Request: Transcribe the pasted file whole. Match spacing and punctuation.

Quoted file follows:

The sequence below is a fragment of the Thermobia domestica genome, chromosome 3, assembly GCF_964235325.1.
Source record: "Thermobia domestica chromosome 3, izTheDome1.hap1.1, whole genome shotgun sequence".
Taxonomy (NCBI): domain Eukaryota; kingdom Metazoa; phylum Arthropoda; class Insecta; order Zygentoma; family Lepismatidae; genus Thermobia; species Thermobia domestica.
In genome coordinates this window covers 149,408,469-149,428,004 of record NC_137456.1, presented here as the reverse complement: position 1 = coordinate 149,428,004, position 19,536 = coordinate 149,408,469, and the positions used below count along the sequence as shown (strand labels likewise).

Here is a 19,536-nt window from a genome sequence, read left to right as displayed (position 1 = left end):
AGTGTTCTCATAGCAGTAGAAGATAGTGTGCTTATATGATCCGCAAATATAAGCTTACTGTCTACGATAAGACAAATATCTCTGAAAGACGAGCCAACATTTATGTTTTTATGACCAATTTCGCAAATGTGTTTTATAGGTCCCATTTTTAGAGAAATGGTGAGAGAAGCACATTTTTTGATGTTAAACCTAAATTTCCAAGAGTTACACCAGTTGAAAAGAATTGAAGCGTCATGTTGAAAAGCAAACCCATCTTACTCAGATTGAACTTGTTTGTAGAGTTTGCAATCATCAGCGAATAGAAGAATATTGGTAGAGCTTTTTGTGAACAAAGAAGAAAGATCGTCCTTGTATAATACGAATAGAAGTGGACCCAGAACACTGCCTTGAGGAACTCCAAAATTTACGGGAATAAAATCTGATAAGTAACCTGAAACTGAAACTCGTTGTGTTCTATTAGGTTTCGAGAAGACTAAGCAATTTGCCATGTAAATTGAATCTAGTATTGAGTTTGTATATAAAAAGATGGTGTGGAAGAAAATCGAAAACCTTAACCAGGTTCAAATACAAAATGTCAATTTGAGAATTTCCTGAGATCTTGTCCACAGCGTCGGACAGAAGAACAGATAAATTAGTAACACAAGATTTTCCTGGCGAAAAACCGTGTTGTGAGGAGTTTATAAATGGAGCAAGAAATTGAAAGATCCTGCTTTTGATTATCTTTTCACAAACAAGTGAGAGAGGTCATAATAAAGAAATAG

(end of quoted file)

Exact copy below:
The sequence below is a fragment of the Thermobia domestica genome, chromosome 3, assembly GCF_964235325.1.
Source record: "Thermobia domestica chromosome 3, izTheDome1.hap1.1, whole genome shotgun sequence".
Taxonomy (NCBI): domain Eukaryota; kingdom Metazoa; phylum Arthropoda; class Insecta; order Zygentoma; family Lepismatidae; genus Thermobia; species Thermobia domestica.
In genome coordinates this window covers 149,408,469-149,428,004 of record NC_137456.1, presented here as the reverse complement: position 1 = coordinate 149,428,004, position 19,536 = coordinate 149,408,469, and the positions used below count along the sequence as shown (strand labels likewise).

Here is a 19,536-nt window from a genome sequence, read left to right as displayed (position 1 = left end):
AGTGTTCTCATAGCAGTAGAAGATAGTGTGCTTATATGATCCGCAAATATAAGCTTACTGTCTACGATAAGACAAATATCTCTGAAAGACGAGCCAACATTTATGTTTTTATGACCAATTTCGCAAATGTGTTTTATAGGTCCCATTTTTAGAGAAATGGTGAGAGAAGCACATTTTTTGATGTTAAACCTAAATTTCCAAGAGTTACACCAGTTGAAAAGAATTGAAGCGTCATGTTGAAAAGCAAACCCATCTTACTCAGATTGAACTTGTTTGTAGAGTTTGCAATCATCAGCGAATAGAAGAATATTGGTAGAGCTTTTTGTGAACAAAGAAGAAAGATCGTCCTTGTATAATACGAATAGAAGTGGACCCAGAACACTGCCTTGAGGAACTCCAAAATTTACGGGAATAAAATCTGATAAGTAACCTGAAACTGAAACTCGTTGTGTTCTATTAGGTTTCGAGAAGACTAAGCAATTTGCCATGTAAATTGAATCTAGTATTGAGTTTGTATATAAAAAGATGGTGTGGAAGAAAATCGAAAACCTTAACCAGGTTCAAATACAAAATGTCAATTTGAGAATTTCCTGAGATCTTGTCCACAGCGTCGGACAGAAGAACAGATAAATTAGTAACACAAGATTTTCCTGGCGAAAAACCGTGTTGTGAGGAGTTTATAAATGGAGCAAGAAATTGAAAGATCCTGCTTTTGATTATCTTTTCACAAACAAGTGAGAGAGGTCATAATAAAGAAATAG